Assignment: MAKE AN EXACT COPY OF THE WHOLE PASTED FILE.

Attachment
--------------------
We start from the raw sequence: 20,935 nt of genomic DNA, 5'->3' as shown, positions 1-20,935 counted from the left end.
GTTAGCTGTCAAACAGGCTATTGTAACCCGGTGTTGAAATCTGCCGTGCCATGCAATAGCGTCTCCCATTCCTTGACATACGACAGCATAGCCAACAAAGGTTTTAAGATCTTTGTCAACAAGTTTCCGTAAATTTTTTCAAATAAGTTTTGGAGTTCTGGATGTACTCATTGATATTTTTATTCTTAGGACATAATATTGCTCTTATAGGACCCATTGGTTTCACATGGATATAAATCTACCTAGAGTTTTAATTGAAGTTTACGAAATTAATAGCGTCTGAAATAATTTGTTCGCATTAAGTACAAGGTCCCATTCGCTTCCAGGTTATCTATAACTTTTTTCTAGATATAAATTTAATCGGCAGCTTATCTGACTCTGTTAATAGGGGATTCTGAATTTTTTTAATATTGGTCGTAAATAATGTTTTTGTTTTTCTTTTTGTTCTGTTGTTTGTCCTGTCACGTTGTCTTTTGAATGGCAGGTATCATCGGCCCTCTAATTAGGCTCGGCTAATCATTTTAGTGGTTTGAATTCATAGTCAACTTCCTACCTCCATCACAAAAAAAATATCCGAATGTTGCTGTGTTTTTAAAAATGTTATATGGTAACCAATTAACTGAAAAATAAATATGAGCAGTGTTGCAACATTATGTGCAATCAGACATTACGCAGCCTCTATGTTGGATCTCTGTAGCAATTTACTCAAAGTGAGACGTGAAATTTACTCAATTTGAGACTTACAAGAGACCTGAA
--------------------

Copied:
We start from the raw sequence: 20,935 nt of genomic DNA, 5'->3' as shown, positions 1-20,935 counted from the left end.
GTTAGCTGTCAAACAGGCTATTGTAACCCGGTGTTGAAATCTGCCGTGCCATGCAATAGCGTCTCCCATTCCTTGACATACGACAGCATAGCCAACAAAGGTTTTAAGATCTTTGTCAACAAGTTTCCGTAAATTTTTTCAAATAAGTTTTGGAGTTCTGGATGTACTCATTGATATTTTTATTCTTAGGACATAATATTGCTCTTATAGGACCCATTGGTTTCACATGGATATAAATCTACCTAGAGTTTTAATTGAAGTTTACGAAATTAATAGCGTCTGAAATAATTTGTTCGCATTAAGTACAAGGTCCCATTCGCTTCCAGGTTATCTATAACTTTTTTCTAGATATAAATTTAATCGGCAGCTTATCTGACTCTGTTAATAGGGGATTCTGAATTTTTTTAATATTGGTCGTAAATAATGTTTTTGTTTTTCTTTTTGTTCTGTTGTTTGTCCTGTCACGTTGTCTTTTGAATGGCAGGTATCATCGGCCCTCTAATTAGGCTCGGCTAATCATTTTAGTGGTTTGAATTCATAGTCAACTTCCTACCTCCATCACAAAAAAAATATCCGAATGTTGCTGTGTTTTTAAAAATGTTATATGGTAACCAATTAACTGAAAAATAAATATGAGCAGTGTTGCAACATTATGTGCAATCAGACATTACGCAGCCTCTATGTTGGATCTCTGTAGCAATTTACTCAAAGTGAGACGTGAAATTTACTCAATTTGAGACTTACAAGAGACCTGAA